In the social media environment, the consequences of institutions putting their own needs ahead of their customers can't be overstated. The institution risks tapping into the dark side of the trends mentioned above, and being exposed in a borderless environment of interested, active people. In public policy terms that means being exposed to the sense of frustration and disillusionment responsible for both the plunge in faith in society's institutions and declining articipation in formal politics over the past 30 years, and the corresponding increase in political awareness, informal political action and consumer activism over the past decade. In terms of change theory, people have recovered from their shock at the parlous state of  'the system' and are doing something about it. Similarly, that sense of frustration and disillusionment marks the turning point between vicious and virtuous circles of consumer sentiment and related publicity. This was a key difference between President Obama and the other guy.


This is nicely illustrated by the "Influence Ripples" graphic from David Armano's "Logic and Emotion" blog.

What struck me about this graphic was not so much the ripple effect of conversations about a product, but the 'aerial' view of the customer community (specifically in the case of Twitter, blogs and other "Level 2 Ripples"). This would seem to be a great tool to communicate about, and focus resources on, the architecture of participation users are relying on to personalise their use of a provider's products - a 'virtuous circle' - or bitch about them - the 'vicious circle' of adverse comment.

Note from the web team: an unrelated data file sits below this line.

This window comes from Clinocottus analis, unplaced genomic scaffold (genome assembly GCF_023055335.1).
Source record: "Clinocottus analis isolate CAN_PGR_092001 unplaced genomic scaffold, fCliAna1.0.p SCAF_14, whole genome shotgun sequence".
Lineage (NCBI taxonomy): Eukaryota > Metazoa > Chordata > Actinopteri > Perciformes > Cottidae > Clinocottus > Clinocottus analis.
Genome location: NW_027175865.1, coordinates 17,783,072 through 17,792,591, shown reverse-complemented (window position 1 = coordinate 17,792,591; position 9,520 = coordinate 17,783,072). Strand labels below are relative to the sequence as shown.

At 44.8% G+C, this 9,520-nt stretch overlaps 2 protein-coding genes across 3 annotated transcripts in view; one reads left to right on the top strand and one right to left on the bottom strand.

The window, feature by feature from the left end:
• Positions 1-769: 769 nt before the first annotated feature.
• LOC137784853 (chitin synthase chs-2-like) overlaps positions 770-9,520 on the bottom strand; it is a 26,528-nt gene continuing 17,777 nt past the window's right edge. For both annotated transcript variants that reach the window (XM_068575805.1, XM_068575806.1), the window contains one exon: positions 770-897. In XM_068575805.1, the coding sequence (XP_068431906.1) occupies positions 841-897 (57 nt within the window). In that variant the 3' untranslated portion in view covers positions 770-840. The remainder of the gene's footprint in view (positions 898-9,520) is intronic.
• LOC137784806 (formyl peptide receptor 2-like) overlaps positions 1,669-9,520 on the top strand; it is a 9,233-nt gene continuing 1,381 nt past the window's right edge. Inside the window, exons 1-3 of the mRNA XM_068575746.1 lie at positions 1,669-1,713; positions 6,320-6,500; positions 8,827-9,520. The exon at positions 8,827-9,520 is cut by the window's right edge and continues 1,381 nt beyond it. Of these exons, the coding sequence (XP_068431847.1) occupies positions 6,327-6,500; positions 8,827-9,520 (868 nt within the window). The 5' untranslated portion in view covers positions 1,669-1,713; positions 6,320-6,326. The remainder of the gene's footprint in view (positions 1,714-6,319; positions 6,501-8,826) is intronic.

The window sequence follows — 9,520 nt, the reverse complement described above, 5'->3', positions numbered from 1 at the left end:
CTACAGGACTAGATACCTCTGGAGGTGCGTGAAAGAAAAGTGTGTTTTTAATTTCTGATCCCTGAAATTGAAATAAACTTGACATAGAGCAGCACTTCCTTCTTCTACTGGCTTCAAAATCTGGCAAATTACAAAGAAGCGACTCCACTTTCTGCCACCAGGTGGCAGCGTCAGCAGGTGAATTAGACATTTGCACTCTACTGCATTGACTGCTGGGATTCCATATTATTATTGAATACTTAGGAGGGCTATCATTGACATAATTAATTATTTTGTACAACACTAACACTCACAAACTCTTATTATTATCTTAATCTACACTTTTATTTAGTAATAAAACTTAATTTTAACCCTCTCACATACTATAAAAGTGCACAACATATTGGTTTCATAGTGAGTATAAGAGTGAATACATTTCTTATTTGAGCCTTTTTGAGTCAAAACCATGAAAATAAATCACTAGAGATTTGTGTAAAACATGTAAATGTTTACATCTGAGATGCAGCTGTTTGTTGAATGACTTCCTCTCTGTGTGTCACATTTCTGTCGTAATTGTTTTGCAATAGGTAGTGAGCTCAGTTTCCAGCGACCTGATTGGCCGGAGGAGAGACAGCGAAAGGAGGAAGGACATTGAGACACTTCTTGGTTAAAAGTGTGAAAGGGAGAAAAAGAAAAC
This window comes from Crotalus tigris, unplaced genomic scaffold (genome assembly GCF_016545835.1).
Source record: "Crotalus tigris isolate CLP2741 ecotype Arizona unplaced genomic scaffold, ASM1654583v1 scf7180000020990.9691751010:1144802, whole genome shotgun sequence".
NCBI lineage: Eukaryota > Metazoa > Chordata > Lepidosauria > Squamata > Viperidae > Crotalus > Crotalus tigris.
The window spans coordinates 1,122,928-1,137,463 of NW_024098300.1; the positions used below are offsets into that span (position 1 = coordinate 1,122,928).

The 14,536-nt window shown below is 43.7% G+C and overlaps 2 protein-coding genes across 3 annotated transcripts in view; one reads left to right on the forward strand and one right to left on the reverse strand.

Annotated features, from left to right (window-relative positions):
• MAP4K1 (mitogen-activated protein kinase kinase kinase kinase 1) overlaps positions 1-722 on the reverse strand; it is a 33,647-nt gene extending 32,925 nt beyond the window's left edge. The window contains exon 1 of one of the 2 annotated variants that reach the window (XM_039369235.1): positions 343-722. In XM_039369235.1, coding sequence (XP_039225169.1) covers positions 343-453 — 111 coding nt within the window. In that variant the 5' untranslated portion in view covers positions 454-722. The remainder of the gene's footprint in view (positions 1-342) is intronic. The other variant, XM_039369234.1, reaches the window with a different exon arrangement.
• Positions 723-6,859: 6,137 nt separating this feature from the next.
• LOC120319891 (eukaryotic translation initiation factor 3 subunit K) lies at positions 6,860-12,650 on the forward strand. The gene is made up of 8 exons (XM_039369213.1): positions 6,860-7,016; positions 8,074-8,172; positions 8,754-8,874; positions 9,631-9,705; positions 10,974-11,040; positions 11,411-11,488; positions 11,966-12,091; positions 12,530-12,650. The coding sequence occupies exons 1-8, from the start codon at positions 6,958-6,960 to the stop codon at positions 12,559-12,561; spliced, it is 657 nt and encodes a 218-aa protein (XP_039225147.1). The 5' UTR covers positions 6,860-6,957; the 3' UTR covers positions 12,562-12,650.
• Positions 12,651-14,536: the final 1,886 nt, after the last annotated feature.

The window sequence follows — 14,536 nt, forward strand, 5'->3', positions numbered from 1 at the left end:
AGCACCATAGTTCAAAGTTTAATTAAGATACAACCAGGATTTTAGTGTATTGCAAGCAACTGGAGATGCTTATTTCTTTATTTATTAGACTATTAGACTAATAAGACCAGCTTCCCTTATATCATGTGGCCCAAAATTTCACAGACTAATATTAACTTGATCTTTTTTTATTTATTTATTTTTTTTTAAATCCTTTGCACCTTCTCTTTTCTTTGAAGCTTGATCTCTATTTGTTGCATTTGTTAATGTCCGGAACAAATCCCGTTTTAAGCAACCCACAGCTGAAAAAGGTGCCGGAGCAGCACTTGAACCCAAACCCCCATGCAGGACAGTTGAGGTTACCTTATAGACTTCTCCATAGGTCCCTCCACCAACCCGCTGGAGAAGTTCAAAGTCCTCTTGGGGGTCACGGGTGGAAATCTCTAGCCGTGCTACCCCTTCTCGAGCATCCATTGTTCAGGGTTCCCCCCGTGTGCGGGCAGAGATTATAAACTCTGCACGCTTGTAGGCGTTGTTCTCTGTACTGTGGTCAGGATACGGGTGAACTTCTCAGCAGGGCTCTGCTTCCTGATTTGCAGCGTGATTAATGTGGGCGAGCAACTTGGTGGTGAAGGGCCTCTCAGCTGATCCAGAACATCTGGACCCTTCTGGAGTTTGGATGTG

There are several instances of this dynamic at work, driven by privacy concerns (Phorm, the Data Retention Regulations) content ownership (see the ripples emanating from Facebook's revision to its privacy and content ownership terms) and straight "us vs them" (e.g. Ryanair's collisions over its 'idiot blogger' remark, which viciously spiralled on reports they were going to charge £1 for answering nature's call).

The dynamic relationship between facilitator/institution and its customers is extremely complex, largely because it is driven by the activity in which each customer is engaged at the time of interaction, as well as the stage at which each individual customer has reached in his or her relationship with the facilitator/institution or its product(s). The  following (rather crude) slide is my attempt to illustrate this complex dynamic in the consumer finance context (click to enlarge):

Finally, this dynamic is perhaps even more critical for B2B product providers to understand. Not only may their immediate business customers have their own social media presence (even if only to relate to retail customers), but the B2B service provider's own product is also part of the end user's experience. If the B2B provider's element of the consumer service or experience is unsatisfactory, sooner or later that fact will show up in the 'ripple analytics', and the B2B provider will come under intense public (and published) pressure to resolve the issue. This is happening increasingly in the area of public sector projects, for example, as taxpayers become alarmed at the terrible state of the public finances.

In this environment it's pretty much terminal for a business to ignore the social media or the supporting facilitators, and not to see itself as part of the social media mix. In fact, since we have the Webby Awards honouring business excellence on the internet, why don't we offer Webley Awards for businesses that don't get it (as in the old imperialist who retires to the library with his service revolver and a bottle of port)?